The story is told of a famous British writer who was leaving Liverpool by ship and he noticed that the other passengers are waving to their friends on the dock. He rushed down to the dock and stopped a little boy and said, "If I paid you, would you wave to me?" and of course the boy agreed and sure enough when the man got back to the rail of the ship, there was this little boy waving away. Well, God created us as personal beings. We were designed to crave fellowship. No man is an island unto himself but sin ruins that, doesn't it? It ruins relationships. It separates. It destroys fellowship. We all know that far too well. Some persons lives are littered by a trail of broken relationships and the heartache from that condition is immense but in Christ, the possibility exists for fellowship. Christianity is personal.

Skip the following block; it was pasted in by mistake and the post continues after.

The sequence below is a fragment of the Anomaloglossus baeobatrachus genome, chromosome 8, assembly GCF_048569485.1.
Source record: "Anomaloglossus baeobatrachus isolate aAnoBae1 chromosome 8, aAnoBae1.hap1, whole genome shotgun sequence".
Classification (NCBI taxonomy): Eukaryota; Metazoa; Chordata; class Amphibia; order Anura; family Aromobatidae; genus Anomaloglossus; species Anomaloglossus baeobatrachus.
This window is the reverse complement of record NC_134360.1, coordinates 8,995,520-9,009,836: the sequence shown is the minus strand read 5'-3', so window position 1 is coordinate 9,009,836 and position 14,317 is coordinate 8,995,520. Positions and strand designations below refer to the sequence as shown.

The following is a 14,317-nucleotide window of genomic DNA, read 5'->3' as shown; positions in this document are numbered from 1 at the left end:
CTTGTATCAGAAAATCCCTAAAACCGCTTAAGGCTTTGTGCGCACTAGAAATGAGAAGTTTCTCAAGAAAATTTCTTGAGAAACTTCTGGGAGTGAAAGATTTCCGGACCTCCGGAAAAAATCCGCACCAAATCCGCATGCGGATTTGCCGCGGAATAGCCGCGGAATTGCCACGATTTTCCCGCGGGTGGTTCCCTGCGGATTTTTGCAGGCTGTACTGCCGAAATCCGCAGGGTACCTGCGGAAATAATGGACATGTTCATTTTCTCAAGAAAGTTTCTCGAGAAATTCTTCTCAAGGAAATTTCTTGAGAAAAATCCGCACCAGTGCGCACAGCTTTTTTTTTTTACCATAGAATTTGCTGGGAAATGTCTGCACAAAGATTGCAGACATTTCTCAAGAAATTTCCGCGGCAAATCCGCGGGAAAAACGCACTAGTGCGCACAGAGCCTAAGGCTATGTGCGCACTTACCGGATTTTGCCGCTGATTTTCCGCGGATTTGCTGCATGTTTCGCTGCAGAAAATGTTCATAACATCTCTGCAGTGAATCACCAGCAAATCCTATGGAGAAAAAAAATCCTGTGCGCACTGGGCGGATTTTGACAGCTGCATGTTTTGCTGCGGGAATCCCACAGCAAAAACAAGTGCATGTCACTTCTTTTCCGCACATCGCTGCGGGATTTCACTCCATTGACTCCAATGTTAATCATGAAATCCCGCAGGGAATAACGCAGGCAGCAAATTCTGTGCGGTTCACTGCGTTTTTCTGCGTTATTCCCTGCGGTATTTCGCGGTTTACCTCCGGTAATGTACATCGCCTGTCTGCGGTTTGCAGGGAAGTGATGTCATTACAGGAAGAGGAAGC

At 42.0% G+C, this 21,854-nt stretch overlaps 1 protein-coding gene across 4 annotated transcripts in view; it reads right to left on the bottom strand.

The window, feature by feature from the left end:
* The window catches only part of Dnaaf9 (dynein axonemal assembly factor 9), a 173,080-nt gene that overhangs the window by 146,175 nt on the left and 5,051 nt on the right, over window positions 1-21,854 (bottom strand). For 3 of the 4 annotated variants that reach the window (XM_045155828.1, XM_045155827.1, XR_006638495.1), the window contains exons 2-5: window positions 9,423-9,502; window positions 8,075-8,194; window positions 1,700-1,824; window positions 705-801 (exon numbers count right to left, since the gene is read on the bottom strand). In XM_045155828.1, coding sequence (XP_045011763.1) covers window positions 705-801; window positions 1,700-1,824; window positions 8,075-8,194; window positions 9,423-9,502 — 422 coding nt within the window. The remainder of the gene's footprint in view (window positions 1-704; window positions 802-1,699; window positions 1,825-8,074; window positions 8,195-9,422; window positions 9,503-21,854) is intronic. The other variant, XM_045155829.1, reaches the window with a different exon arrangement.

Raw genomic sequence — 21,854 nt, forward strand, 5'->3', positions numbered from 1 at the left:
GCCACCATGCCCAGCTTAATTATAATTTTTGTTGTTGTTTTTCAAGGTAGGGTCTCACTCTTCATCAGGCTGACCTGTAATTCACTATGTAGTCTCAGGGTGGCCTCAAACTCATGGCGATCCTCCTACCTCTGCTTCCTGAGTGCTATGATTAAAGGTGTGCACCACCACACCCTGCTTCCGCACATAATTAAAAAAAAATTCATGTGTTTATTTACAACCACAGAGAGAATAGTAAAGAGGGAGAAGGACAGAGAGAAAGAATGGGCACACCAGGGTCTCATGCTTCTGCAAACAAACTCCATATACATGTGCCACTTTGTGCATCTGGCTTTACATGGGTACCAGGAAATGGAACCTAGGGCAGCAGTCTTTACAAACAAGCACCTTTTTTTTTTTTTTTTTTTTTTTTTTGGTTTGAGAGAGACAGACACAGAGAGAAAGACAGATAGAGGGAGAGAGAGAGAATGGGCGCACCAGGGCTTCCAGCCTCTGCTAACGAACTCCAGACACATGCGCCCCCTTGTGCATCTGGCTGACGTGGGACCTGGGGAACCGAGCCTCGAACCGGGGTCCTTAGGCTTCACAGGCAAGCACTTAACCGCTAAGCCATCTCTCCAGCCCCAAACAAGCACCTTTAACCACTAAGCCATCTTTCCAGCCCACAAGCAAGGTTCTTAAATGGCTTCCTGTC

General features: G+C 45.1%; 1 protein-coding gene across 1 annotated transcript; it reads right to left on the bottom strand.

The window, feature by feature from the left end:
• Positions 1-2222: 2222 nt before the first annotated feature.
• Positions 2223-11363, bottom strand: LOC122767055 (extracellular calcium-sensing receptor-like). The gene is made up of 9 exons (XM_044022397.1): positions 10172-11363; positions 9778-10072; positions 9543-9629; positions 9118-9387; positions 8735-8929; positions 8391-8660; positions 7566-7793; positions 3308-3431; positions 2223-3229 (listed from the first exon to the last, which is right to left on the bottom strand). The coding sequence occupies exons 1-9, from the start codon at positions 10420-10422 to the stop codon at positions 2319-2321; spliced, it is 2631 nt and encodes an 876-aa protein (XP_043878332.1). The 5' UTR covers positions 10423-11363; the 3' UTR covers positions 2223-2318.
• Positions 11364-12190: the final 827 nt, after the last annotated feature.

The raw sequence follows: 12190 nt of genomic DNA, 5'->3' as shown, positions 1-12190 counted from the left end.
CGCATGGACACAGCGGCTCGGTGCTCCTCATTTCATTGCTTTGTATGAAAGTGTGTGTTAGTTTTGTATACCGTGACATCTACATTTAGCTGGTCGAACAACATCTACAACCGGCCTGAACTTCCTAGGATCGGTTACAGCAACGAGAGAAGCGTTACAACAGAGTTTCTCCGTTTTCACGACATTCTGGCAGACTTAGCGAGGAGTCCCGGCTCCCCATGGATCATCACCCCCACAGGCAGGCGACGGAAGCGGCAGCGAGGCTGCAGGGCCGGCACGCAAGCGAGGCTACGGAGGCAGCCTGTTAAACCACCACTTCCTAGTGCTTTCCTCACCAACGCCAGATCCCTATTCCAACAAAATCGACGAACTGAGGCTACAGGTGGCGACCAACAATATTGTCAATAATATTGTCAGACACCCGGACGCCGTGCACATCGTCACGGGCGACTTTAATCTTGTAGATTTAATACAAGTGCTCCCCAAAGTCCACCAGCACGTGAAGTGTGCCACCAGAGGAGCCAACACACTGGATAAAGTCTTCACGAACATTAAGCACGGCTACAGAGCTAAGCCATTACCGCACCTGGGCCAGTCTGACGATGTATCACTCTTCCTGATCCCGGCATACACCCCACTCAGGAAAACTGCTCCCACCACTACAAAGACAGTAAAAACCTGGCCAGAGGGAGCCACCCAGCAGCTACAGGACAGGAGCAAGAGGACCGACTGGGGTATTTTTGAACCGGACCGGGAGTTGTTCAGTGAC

Well, what was involved in securing that? There had to be an Incarnation. You see, how could John say that he saw Christ? That he heard Christ? That he even touched Christ? Well, because as the Apostle Paul said, "Jesus was willing to empty himself, taking the form of a bond servant and was made in the likeness of man." John said in his gospel, "The Word became flesh and dwelt among us and we beheld his glory. Glory of the only begotten from the Father full of grace and truth." God came down and took on flesh. That's why the book of Hebrews tells us that we don't have a priest who cannot be touched by the feelings of our infirmities. He's tempted in all points just as we are. You see, this isn't fellowship based on enjoying some really funny jokes together. Not that there would be anything wrong with that, I'm not diminishing that, okay? But when we talk about biblical koinonia, this is founded on the truth that a Redeemer came from heaven to earth with the power to transform us at the level of the heart and make a kind of relationship available that is not possible without him.